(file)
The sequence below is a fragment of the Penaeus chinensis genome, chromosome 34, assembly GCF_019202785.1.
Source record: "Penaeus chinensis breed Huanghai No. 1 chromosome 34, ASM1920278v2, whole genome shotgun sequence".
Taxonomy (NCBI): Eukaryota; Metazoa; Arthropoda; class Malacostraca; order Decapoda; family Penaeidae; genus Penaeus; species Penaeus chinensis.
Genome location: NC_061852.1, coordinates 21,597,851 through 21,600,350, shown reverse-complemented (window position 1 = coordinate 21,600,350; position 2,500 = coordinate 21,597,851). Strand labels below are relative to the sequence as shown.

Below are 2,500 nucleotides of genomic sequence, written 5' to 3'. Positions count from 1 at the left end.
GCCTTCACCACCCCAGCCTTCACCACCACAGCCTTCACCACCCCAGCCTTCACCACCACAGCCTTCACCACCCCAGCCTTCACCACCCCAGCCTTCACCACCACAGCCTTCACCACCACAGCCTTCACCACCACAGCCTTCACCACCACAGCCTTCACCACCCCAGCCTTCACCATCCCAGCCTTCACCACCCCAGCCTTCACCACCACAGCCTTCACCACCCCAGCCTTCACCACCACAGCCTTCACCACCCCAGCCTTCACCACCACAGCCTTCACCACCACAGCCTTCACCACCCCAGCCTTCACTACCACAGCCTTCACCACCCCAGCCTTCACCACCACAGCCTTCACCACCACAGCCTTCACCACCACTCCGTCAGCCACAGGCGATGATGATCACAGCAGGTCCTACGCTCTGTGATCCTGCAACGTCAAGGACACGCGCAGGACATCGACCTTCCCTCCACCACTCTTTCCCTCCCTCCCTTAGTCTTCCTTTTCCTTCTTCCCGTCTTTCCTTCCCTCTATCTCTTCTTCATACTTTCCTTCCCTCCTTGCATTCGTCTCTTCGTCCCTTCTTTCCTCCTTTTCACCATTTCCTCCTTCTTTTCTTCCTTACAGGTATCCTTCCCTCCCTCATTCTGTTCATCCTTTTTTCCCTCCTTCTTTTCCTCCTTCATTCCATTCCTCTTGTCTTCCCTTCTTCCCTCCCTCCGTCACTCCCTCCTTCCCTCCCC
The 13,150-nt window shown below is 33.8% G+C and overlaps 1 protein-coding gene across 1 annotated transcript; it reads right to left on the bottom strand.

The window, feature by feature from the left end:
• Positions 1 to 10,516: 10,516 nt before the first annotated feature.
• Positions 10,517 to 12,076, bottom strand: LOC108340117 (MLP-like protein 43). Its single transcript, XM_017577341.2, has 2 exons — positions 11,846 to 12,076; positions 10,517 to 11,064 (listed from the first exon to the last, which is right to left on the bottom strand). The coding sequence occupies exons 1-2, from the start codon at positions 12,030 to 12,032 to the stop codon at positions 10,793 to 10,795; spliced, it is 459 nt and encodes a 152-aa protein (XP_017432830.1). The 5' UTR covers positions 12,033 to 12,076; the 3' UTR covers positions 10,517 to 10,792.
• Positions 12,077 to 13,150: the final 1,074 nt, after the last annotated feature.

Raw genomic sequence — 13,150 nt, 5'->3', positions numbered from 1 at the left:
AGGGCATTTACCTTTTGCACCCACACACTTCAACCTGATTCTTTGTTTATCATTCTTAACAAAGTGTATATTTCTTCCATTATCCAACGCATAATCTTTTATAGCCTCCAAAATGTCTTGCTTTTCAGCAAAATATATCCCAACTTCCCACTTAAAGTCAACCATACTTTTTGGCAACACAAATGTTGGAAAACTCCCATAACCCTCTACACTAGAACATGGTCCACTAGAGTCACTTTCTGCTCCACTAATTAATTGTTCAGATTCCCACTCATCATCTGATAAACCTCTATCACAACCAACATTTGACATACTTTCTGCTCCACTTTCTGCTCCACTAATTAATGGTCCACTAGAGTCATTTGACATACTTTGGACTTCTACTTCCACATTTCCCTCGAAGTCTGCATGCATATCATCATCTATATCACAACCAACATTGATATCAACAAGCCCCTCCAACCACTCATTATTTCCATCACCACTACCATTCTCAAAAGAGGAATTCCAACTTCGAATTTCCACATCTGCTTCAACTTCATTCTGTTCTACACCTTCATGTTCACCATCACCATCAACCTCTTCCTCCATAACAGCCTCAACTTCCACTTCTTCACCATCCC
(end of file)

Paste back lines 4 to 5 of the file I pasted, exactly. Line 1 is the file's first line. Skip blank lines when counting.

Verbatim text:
Genome location: NC_061852.1, coordinates 21,597,851 through 21,600,350, shown reverse-complemented (window position 1 = coordinate 21,600,350; position 2,500 = coordinate 21,597,851). Strand labels below are relative to the sequence as shown.

Below are 2,500 nucleotides of genomic sequence, written 5' to 3'. Positions count from 1 at the left end.